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About me

Skripal x Litvinenko

For the last couple of days, the news has been dominated by the story of Sergei and Yulia Skripal, who fell ill in Salisbury a few days ago. The police are investigating this as attempted murder via a nerve agent, and there is much suspicion that the Russian state may be behind the crime. (One of the stranger things about delaying posts for a year is that you’ll know how this all turned out—I don’t!)

Many people are drawing comparisons between this case and the Alexander Litvinenko affair of 2006. There are two really great bits of writing on that affair which are well worth reading, and this seems as good an opportunity as any to recommend them again.

The first is a fantastic long-form article called Bad Blood by one of my favourite journalists, Will Storr. This is particularly good for setting Litvinenko’s murder in the historical context of murders of Russian dissidents, and—like everything Will writes—has fantastic prose. Re-reading this again today, I note that Will talks briefly about using nerve agents absorbed through the skin as a murder weapon, which would fit neatly with the public statements about the Skripal case so far. Will originally wrote this for Matter, a start-up by another favourite journalist of mine, Bobbie Johnson, concentrating on publishing long-form journalism. Matter has since ‘pivoted’ into Matter Studios, “a multi-platform content studio and incubator”, whatever that is.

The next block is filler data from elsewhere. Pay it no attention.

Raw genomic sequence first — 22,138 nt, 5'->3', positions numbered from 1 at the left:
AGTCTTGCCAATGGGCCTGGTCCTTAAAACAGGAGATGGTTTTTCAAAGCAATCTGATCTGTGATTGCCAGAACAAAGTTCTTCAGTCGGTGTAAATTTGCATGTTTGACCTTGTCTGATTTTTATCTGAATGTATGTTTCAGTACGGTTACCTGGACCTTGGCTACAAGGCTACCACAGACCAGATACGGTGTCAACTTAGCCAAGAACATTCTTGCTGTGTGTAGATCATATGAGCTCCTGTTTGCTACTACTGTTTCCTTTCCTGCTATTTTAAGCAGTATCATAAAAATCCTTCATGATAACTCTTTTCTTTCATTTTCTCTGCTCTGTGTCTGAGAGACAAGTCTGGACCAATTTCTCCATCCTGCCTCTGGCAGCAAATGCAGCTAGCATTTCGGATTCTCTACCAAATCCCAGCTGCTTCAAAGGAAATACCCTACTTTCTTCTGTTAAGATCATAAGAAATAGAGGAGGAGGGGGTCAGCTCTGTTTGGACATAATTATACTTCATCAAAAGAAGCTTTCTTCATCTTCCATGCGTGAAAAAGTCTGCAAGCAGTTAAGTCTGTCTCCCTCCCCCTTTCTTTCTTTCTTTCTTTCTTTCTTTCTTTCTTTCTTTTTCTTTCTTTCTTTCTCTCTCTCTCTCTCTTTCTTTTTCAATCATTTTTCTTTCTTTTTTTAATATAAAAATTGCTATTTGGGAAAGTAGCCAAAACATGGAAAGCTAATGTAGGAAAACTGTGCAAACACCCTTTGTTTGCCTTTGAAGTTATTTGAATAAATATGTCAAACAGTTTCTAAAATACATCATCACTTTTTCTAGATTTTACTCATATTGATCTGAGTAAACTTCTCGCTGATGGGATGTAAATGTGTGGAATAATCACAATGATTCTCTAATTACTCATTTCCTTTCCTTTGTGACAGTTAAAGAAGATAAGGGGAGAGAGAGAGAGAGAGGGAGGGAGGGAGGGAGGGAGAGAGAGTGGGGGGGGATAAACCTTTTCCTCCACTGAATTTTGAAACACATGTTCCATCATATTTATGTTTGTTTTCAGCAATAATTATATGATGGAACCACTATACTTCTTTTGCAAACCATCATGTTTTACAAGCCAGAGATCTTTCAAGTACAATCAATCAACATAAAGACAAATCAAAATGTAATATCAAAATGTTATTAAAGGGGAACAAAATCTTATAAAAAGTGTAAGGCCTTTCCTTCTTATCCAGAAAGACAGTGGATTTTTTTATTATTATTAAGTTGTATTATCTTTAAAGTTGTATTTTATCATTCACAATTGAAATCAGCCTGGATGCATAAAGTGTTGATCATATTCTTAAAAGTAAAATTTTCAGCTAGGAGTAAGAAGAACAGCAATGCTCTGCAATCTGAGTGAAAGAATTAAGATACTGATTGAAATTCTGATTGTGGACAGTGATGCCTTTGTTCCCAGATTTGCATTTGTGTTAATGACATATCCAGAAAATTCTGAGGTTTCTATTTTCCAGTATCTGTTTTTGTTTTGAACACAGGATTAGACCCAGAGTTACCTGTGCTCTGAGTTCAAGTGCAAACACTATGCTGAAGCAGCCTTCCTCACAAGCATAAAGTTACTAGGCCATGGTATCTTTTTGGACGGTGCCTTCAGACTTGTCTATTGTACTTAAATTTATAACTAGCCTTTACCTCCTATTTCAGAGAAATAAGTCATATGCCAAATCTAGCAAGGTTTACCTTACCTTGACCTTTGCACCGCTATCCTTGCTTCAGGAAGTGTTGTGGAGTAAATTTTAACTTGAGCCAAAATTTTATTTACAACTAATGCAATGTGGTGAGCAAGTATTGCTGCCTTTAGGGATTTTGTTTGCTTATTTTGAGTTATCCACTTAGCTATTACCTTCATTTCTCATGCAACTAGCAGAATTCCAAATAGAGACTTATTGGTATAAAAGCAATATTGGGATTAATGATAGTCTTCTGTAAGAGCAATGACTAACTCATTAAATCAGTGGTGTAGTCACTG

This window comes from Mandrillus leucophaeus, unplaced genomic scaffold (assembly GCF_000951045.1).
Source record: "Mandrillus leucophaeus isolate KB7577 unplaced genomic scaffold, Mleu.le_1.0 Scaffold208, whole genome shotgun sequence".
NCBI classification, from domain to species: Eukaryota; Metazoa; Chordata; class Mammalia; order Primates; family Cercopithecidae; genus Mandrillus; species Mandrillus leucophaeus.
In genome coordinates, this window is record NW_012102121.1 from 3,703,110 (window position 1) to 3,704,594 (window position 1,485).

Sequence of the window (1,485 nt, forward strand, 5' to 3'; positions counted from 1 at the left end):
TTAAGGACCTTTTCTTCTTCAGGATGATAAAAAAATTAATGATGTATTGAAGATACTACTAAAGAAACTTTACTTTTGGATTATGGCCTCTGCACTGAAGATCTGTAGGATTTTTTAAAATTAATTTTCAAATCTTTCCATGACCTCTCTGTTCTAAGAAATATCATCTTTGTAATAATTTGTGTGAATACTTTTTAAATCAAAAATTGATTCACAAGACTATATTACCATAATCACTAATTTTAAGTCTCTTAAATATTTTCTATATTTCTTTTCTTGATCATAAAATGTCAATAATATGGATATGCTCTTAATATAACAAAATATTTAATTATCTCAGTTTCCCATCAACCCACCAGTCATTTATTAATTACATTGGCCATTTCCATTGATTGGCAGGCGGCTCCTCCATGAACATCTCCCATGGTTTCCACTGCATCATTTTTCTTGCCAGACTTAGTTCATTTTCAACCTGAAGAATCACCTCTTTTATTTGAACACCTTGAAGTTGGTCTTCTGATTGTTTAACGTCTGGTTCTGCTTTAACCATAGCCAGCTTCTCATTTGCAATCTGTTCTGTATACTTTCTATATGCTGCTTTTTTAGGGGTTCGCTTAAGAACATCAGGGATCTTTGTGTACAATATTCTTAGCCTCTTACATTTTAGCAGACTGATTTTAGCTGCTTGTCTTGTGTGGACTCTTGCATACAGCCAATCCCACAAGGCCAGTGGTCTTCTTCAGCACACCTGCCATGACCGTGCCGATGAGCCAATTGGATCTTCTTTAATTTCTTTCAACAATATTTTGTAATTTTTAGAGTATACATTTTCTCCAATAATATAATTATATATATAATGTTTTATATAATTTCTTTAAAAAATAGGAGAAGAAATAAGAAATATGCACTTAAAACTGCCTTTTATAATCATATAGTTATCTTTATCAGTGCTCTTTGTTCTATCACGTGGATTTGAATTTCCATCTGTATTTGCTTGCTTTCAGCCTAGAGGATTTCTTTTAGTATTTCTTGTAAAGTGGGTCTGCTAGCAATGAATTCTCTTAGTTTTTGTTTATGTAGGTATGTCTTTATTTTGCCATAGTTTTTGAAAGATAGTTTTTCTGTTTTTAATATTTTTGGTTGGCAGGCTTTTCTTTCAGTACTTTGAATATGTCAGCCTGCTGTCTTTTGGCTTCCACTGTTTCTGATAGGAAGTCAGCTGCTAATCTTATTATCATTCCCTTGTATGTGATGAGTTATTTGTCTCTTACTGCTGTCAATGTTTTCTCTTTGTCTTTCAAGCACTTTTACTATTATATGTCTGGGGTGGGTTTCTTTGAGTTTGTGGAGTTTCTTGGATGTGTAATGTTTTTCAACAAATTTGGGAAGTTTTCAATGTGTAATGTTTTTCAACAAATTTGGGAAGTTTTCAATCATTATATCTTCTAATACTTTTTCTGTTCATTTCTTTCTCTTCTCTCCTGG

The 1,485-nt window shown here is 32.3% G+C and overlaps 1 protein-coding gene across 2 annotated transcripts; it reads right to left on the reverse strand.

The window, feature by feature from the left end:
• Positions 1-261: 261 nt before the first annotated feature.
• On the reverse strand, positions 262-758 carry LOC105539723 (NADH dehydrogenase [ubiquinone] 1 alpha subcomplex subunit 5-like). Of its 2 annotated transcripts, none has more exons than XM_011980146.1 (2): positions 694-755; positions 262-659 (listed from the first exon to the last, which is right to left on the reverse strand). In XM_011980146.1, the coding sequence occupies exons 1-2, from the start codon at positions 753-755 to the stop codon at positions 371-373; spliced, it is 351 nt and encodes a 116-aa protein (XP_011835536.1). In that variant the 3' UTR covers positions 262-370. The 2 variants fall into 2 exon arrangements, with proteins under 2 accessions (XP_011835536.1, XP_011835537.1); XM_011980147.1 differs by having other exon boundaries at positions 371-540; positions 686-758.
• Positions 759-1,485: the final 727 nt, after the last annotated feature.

The second is Guardian journalist Luke Harding’s extraordinary book, A Very Expensive Poison. This is one of the most arresting non-fiction books I’ve ever read. Harding gives a clear, detailed and compelling account, including all of the cack-handed bungling which humanises the Litvinenko affair and makes it that much more horrific. Harding also dives deeply into the investigation of the murder and the judgement of the subsequent public enquiry. It’s an absolute must-read.

On the other hand, absolutely not worth reading is this, by a pre-clinical medical student who thought he knew something about radiation, but clearly didn’t.

The rather lovely photo of magnolia blossom at the top (which was taken in Salisbury) is by rachelgreenbelt, edited and used under Creative Commons Licence.

This 2,398th post was filed under: News and Comment, Posts delayed by 12 months.

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